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Rubbish Observation

Discussion in 'Primary' started by missmohican, Nov 10, 2015.

  1. missmohican

    missmohican New commenter

    Hope everybody is having a nice evening!
    Needed a bit of a rant really.
    Had a maths observation today, my first in over a year, first at a new school and the first I've done from somebody else's planning.
    Lesson went okay, but for various reasons the observers (HT) weren't happy with it. I accept a lot of what they said, but the part that's annoyed me is that they criticised the activity that was planned. I mean, firstly, I didn't plan the bloody thing. More to the point though, I don't like the reason for criticism - there was the issue bought up of that the activity was largely just collecting data and that the children weren't really learning anything in that time. Yeah, fine, that's true. But they got so much more out of actually doing that activity rather than if I'd just given it to them on a piece of paper as a written activity. But no, they should be learning and progressing at every moment.
    As a result, being re-observed next week and our Head of Phase is going to go through the planning with myself and my co-teacher to improve it. I'm looking forward to the opportunity to give what I feel would be a fair example of my normal teaching (because I feel that I'm generally a 'good' teacher), but annoyed that I have to do it.
    Out of interest, what do others in multi-form entry schools/where planning is shared do? Do you use somebody else's planning for an observation (with annotations, obviously), or write your own plan?


    I don't particularly want to be in teaching any more and things like this are only serving to hammer home that point. What is the point of learning if you can't have some fun with it?
     
  2. angelchem

    angelchem New commenter

    I can sympathise with you. I recently applied for a Class Teacher position in a school where planning is shared. I was asked to plan my own lesson which needed to fit into part of a sequence. Whilst supply teaching I have also been asked in interview how I put my own spin on the lesson. This is a vaild question but when you are working a 9 hour day without a lunch break and only being paid for 5 hours it can be hard to stay motivated.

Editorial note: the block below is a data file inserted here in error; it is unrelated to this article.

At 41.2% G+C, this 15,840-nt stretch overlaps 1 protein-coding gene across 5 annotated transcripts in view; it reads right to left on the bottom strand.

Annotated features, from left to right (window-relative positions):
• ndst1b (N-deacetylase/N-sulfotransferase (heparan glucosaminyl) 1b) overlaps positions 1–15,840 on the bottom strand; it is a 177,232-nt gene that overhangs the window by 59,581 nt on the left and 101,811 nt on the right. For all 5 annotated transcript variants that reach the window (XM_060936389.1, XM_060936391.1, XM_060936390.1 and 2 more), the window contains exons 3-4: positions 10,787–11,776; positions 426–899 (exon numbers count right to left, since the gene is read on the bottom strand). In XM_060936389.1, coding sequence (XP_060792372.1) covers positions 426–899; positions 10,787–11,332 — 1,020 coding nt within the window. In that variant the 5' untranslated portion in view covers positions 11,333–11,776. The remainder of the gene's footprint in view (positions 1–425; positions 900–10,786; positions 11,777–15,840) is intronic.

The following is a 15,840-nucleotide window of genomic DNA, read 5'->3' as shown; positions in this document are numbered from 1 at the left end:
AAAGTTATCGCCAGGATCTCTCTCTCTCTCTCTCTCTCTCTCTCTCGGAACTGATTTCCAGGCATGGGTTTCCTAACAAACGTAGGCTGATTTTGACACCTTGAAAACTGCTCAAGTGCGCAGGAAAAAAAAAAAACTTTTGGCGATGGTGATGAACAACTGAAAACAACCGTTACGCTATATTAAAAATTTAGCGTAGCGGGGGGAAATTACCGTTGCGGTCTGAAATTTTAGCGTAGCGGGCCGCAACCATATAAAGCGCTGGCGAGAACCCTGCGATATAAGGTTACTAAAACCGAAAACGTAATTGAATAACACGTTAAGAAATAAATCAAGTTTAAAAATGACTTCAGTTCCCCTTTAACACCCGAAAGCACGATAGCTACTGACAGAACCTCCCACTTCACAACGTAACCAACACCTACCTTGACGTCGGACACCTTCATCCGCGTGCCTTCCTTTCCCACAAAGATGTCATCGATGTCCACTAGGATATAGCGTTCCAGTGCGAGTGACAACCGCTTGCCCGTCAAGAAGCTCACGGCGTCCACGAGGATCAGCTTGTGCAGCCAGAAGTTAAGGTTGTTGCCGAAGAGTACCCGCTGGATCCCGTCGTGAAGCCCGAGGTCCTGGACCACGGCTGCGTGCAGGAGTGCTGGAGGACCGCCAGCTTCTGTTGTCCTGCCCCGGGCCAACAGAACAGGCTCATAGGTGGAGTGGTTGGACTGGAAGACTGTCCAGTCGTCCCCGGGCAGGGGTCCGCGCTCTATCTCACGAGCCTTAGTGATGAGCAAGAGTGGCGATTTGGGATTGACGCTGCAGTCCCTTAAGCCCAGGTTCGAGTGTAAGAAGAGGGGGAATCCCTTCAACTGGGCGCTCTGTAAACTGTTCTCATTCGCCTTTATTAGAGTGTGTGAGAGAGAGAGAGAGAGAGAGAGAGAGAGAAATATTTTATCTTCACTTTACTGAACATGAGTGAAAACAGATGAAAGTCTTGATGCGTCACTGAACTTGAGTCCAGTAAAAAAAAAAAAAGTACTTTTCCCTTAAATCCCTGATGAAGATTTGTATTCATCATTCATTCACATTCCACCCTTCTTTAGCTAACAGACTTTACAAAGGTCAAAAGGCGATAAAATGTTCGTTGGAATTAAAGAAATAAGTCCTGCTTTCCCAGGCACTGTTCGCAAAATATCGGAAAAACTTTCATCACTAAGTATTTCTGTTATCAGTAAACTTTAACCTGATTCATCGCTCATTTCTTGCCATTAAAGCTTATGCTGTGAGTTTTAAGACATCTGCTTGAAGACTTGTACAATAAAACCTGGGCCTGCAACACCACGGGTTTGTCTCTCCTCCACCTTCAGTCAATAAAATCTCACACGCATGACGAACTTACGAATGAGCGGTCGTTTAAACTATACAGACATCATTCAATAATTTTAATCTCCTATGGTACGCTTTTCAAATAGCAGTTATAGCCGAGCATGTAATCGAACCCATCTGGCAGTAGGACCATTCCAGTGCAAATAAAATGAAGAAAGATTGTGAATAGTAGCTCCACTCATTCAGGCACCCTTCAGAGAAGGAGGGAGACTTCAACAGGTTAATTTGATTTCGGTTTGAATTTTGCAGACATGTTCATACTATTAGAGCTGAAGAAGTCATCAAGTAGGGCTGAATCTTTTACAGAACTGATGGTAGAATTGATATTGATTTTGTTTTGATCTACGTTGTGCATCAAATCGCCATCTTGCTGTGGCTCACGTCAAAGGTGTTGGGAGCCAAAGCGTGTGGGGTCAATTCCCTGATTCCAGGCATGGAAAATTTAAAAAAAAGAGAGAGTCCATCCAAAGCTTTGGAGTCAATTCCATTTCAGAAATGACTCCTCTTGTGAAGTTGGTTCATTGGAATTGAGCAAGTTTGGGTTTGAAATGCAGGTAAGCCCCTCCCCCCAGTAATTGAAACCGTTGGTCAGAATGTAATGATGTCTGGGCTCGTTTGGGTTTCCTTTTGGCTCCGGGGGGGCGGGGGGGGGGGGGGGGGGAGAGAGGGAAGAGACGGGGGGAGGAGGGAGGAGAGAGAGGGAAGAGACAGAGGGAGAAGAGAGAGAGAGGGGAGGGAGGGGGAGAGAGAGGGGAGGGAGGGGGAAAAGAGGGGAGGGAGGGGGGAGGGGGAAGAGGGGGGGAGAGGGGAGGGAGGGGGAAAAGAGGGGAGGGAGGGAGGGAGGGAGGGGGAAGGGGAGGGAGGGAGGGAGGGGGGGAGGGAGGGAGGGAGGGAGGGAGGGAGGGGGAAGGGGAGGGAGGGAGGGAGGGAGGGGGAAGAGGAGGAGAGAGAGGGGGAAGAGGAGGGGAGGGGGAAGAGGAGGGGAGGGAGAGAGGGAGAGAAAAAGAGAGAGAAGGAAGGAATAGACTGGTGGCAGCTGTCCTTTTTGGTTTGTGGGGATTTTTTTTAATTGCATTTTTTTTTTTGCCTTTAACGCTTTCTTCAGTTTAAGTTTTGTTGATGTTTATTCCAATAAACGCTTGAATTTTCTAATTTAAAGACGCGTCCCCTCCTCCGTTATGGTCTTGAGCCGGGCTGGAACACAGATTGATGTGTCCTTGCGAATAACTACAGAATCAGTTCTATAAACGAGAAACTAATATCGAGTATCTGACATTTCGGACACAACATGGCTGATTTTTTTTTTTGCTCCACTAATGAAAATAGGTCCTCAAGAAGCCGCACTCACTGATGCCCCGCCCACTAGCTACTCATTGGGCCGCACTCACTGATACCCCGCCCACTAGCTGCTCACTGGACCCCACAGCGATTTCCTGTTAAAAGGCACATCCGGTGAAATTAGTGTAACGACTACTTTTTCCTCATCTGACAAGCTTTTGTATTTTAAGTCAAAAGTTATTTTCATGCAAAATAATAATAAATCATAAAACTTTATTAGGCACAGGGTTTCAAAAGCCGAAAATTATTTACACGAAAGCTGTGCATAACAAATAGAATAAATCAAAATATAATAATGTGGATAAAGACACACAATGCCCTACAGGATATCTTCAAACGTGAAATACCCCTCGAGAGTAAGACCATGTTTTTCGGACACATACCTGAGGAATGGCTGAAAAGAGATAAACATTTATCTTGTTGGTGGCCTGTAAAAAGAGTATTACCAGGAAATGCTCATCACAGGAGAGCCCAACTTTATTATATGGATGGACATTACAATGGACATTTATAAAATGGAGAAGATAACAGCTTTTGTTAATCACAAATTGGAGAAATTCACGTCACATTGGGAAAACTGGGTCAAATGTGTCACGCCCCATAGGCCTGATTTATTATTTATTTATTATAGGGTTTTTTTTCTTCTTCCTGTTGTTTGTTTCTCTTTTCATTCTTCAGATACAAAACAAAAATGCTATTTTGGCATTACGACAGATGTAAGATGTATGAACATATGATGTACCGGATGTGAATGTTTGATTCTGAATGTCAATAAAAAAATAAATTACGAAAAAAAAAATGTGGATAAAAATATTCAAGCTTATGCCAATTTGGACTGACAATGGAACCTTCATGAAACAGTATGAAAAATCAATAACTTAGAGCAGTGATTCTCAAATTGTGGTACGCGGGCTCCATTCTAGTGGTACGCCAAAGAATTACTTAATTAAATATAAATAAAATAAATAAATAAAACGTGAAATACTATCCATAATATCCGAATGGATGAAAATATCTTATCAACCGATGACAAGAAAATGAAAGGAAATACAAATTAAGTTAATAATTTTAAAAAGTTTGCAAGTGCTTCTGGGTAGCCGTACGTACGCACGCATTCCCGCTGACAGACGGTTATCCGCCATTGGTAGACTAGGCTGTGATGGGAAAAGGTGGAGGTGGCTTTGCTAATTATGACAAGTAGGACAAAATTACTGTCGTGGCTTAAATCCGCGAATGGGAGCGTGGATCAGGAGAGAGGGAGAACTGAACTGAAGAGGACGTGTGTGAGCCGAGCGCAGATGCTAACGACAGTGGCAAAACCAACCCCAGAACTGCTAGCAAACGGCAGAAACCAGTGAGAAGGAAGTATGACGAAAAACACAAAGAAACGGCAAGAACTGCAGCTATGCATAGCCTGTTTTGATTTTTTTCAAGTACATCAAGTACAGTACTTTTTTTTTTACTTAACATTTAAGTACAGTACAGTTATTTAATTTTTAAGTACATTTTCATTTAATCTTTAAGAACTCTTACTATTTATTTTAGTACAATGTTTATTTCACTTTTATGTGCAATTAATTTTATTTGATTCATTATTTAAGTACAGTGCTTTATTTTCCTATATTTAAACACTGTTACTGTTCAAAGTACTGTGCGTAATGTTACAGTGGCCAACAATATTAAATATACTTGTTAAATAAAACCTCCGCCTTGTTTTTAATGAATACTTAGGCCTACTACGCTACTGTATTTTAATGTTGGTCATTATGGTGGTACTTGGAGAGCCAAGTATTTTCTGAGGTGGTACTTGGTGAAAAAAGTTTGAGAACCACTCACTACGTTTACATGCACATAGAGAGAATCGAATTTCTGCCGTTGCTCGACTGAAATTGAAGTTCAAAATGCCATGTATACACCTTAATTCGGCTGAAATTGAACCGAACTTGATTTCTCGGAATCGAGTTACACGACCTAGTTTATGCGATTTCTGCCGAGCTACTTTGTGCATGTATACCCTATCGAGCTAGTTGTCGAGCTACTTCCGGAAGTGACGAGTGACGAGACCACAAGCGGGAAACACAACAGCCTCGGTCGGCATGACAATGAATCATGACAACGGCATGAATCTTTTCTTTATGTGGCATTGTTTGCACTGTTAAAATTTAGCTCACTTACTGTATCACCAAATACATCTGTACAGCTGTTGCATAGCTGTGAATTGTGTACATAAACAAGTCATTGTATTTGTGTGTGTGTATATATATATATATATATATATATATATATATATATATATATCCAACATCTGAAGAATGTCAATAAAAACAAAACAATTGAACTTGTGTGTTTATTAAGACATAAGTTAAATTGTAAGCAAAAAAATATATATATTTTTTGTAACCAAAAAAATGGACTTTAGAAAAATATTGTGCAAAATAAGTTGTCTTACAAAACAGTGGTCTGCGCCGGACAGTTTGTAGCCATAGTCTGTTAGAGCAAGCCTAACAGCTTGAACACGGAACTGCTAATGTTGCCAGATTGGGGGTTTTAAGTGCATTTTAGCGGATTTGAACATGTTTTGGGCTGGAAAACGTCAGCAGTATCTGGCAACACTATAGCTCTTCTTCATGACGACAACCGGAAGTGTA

TEA2111 likes this.
  3. TEA2111

    TEA2111 Established commenter

    The system is ridiculous. There is so much more to being a 'good' teacher than teaching lessons where children are learning every second of the day. And is the 'collecting data' not the hook for children wanting to move on to learn? I doubt a written activity would be motivating in my class. Where I teach, we share our planning, but we seldom use each other's plan as our classes and our teaching styles are so different. The day I am expected to use someone else's planning is the day I say CHOW FOR NOW! We are professionals and should be respected and treated as such. Grrrrrrrr.......
     
    Ezzie likes this.
  4. teslagirls1

    teslagirls1 New commenter

    Hi, not really sure why you are ranting over the feedback! Lesson observations are about jumping through hoops and the main focus is , as in all lessons, what are the children learning. If you are not happy with a plan which you are teaching you use your professional judgement to adapt it to the needs of the learners so that they are making progress through activities which suit them. I'm sure most teachers spend quite a bit of time before a lesson observation thinking carefully about what they will teach to show both themselves and the children in the best light possible. You can't lay the failings of a lesson on someone else then! How can anyone plan for someone else's class unless they know them inside out?
     
  5. missmohican

    missmohican New commenter

    To be fair, I don't mind using others' planning one bit, saves me hours, I just found it ridiculous to be criticised on it (and be told that the whole unit plan needed redoing) when it wasn't me who'd done it. I do agree that I should've looked at it more closely and adapted it, but without changing the whole activity (which i liked and wanted to keep) there wasn't a huge amount to be done. I'm still a relatively new teacher and I'm very aware that I'm still learning and have a lot a way to go.
    As I mentioned above the bit that more got me was the suggestion that they should not have done the outdoor activity as it was 15 minutes of wasted learning time (during which all children were engaged and on task and enthusiastic). It just doesn't sit well with me.